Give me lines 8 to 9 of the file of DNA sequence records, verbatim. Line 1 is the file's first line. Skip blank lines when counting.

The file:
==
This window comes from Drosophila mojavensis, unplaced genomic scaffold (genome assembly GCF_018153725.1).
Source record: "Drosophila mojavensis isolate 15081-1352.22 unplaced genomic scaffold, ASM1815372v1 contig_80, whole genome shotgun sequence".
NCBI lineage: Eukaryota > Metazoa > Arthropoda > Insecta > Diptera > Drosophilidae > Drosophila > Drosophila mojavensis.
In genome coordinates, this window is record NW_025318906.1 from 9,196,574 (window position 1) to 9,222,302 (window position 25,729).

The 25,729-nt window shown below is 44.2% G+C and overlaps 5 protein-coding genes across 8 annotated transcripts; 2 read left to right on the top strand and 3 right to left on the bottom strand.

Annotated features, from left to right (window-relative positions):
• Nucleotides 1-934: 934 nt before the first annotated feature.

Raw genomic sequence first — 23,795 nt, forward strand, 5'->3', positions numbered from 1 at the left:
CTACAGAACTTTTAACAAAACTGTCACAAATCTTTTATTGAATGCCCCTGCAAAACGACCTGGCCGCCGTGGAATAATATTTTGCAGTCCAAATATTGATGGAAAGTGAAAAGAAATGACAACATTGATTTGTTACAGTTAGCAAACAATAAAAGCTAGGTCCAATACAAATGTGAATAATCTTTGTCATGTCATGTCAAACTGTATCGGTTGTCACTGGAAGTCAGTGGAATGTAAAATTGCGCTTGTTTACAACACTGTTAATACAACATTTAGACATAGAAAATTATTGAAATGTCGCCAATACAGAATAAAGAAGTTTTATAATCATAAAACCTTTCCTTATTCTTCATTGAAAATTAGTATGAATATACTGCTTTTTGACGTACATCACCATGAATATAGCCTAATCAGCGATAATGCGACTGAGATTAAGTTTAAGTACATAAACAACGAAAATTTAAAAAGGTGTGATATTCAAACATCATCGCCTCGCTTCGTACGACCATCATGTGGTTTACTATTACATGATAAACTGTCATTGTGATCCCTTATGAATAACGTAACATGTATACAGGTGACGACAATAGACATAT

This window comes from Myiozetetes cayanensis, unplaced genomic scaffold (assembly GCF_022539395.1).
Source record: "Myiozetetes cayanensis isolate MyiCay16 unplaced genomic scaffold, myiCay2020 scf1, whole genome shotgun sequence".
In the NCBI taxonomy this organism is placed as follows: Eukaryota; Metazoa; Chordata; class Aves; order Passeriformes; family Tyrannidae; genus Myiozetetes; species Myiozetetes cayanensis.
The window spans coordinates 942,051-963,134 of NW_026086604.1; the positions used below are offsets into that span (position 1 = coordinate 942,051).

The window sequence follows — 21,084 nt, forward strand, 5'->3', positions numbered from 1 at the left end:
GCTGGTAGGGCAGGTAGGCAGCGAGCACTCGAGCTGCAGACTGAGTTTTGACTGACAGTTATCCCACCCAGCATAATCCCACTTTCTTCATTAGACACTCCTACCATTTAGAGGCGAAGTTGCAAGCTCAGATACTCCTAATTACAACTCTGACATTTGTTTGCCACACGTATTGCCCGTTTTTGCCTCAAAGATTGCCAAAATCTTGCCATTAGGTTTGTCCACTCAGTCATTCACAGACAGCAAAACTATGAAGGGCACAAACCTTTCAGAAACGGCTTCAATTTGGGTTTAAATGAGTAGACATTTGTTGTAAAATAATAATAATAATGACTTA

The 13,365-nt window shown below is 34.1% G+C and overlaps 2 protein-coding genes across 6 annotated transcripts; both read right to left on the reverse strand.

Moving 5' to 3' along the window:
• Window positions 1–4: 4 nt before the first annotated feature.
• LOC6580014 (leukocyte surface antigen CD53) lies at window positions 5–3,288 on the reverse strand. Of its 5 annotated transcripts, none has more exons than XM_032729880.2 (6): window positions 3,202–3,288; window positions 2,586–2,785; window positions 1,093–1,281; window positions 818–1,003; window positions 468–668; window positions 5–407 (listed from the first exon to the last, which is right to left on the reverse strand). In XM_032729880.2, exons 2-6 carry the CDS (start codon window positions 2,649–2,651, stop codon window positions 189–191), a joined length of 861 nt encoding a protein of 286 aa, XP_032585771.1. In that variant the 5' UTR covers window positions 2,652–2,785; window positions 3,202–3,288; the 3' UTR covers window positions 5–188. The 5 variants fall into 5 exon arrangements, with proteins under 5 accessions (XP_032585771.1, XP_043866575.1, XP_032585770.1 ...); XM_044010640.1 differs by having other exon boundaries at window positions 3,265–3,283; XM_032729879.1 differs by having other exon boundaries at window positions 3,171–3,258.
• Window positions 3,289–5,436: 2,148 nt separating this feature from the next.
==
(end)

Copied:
Raw genomic sequence first — 23,795 nt, forward strand, 5'->3', positions numbered from 1 at the left:
CTACAGAACTTTTAACAAAACTGTCACAAATCTTTTATTGAATGCCCCTGCAAAACGACCTGGCCGCCGTGGAATAATATTTTGCAGTCCAAATATTGATGGAAAGTGAAAAGAAATGACAACATTGATTTGTTACAGTTAGCAAACAATAAAAGCTAGGTCCAATACAAATGTGAATAATCTTTGTCATGTCATGTCAAACTGTATCGGTTGTCACTGGAAGTCAGTGGAATGTAAAATTGCGCTTGTTTACAACACTGTTAATACAACATTTAGACATAGAAAATTATTGAAATGTCGCCAATACAGAATAAAGAAGTTTTATAATCATAAAACCTTTCCTTATTCTTCATTGAAAATTAGTATGAATATACTGCTTTTTGACGTACATCACCATGAATATAGCCTAATCAGCGATAATGCGACTGAGATTAAGTTTAAGTACATAAACAACGAAAATTTAAAAAGGTGTGATATTCAAACATCATCGCCTCGCTTCGTACGACCATCATGTGGTTTACTATTACATGATAAACTGTCATTGTGATCCCTTATGAATAACGTAACATGTATACAGGTGACGACAATAGACATAT